by Sarah Warn, October 27, 2005
Now that he has decided to talk about it publicly, Takei joins a short list–which also includes BD Wong (Law and Order) and Alec Mapa (Half & Half)–of openly gay Asian American actors.
68-year-old Takei was born in Los Angeles, but spent his childhood in Japanese internment camps in Arkansas and Northern California. His family moved back to L.A. for his junior high and high school years, and he went to U.C. Berkeley to major in architecture. But a summer job at MGM doing Japanese to English translation for a cartoon series inspired Takei to switch from architecture to acting, and from Berkeley to UCLA.
He landed a few roles in theater, which led to bigger roles, feature films, and eventually, Star Trek.
“I’ve been enormously lucky [in my career]” Takei told a Montreal radio station in 1994, “and certainly the capper on the string of luck was meeting Gene Roddenberry and to be cast in the role of Sulu, which was a breakthrough role for an Asian American actor….I think Sulu played a very important role in balancing the perception of Asians by the North American public.”
Since his career-defining role as Mr. Sulu in the ’60s, Takei has continued to perform in theater, film and television, with more than 30 feature films under his belt, a role on and has been a guest-star on numerous TV shows, including General Hospital.
He received a star on Hollywood BoulevardÃÂs Walk of Fame in 1986, and published a well-reviewed autobiography in 1994 called To the Stars. He currently stars in an L.A. production of the Tony AwardÃÂwinning play Equus.
Takei has also been very active in local and international politics throughout his life. He almost won a seat on the Los Angeles City Council in 1973, but lost by a narrow margin. He served on the board of directors of the Southern California Rapid Transit District for over a decade in the ’70s and ’80s.
He was appointed by President Clinton to the board of the Japan-United States Friendship Commission, where he served two terms, and the Government of Japan recognized GeorgeÃÂs contribution to the Japan-United States relationship by giving him the Order of the Rising Sun, Gold Rays with Rosette.
Takei was attracted to boys from a young age, and quickly discerned that this wasn’t “normal”.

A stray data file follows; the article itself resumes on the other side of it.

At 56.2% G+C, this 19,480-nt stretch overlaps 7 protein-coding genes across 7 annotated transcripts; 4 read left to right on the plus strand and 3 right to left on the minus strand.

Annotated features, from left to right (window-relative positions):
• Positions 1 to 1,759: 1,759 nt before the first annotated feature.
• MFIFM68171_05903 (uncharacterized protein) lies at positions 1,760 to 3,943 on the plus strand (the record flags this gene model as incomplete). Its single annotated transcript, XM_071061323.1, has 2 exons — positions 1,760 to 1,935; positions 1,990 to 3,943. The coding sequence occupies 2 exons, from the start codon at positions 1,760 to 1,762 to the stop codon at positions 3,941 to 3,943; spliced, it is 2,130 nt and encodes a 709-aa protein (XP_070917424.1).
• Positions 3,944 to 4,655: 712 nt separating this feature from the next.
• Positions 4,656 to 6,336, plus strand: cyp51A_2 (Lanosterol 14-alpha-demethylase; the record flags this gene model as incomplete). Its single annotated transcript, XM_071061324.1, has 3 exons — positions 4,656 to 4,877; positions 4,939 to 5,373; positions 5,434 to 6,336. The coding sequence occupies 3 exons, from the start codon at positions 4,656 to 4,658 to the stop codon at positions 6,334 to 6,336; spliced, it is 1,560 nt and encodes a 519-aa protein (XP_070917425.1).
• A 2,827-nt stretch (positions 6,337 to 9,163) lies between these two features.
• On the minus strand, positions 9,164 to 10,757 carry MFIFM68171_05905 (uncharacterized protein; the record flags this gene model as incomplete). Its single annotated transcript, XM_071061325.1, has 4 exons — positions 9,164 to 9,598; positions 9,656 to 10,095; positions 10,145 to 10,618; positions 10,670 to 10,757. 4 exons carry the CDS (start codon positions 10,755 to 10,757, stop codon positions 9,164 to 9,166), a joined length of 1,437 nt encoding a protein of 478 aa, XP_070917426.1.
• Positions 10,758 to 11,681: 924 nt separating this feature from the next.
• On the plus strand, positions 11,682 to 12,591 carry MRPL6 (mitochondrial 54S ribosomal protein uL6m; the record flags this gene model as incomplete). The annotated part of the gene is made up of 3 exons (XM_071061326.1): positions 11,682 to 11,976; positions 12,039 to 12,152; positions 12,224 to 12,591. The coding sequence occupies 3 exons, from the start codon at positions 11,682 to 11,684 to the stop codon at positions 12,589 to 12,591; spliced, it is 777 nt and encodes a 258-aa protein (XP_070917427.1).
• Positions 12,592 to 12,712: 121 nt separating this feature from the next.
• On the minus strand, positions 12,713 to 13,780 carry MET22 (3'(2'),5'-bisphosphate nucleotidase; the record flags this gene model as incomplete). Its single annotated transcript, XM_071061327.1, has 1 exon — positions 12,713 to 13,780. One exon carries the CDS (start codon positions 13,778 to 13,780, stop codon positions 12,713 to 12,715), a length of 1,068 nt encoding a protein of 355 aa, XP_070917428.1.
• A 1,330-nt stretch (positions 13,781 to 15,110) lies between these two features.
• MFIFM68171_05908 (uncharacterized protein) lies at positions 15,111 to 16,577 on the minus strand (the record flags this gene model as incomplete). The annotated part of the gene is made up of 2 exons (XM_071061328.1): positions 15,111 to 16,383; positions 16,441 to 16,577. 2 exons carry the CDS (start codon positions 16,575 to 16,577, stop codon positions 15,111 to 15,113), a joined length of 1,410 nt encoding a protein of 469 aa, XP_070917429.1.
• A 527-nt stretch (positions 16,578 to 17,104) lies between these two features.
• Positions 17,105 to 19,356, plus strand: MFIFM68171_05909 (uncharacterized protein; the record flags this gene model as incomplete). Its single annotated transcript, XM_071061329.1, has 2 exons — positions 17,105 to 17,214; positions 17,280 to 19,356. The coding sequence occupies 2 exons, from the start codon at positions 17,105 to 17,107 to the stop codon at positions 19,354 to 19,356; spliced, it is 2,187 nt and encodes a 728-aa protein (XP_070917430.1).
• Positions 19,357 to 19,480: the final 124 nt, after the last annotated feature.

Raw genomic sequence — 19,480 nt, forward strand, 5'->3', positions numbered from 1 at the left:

Takei struggled with “feeling ashamed because youÃÂre Japanese-American, and feeling like youÃÂre different because of your [homosexuality],” he tells Frontiers. “And then [as you grow older], with reading, and talking to other people, your understanding of the situation starts to grow.”
“And you think, ‘ItÃÂs wrong, this [shame] is not right.’ And you start sharing it with more people, and you find other friends and organizations.”
Until eventually, he says, “you come to realize ‘This is who I am. And by gum, IÃÂm not going to let it be a constraint!’ In the same way that IÃÂm not going to let the fact that I am a Japanese-American, who was unjustly incarcerated and grew up with that, be a constraint.”
It was through one of those organizations, the L.A. gay runners club Front Runners, that he met his partner Brad. A runner since his junior-high days (Takei has run in six marathons), he saw an ad for the club and decided to try it out.
He and Brad began to train together, and then, “we discovered that we had common interests in the theatreÃÂhe was a journalistÃÂweÃÂd go to plays together and, you know, things happen,” Takei laughs.
Takei’s been open about his sexuality to his family for several years. While one sibling still has a problem with him being gay, Takei’s mother seems to have made her peace with it. “My mother, initially, had some adjustments to make, but she got to like Brad very much,” he tells Frontiers. “She got AlzheimerÃÂs, and it got very difficult for her, so we moved her in with us. Brad was wonderful. He was a saint.”
Takei believes that American society has become more tolerant on several fronts, there is still a long way to go. “[Our society has] changed incredibly from the time I was a teenager to today, both in terms of Asian-Americans in the theater and television and films, but also for gays and our self-image, and the ability to move in our society.”
But, he adds, “We talk about diversity, ethnic diversity, but thereÃÂs another kind of diversity [sexual orientation] that we havenÃÂt really come to grips with as a society.”
As one of the first high-profile Asian American actors on TV, Takei played a role in improving the self-image of Asian Americans. Behind the scenes on Star Trek, he pushed for his character to be promoted to Captain, believing that “the diversity of our planet must be represented onboard the ships of Starfleet”, as he told Brazilian Star Trek fan site Trek Today.
By coming out, he will help to improve the self-image and visibility of gay Asian Americans, as well.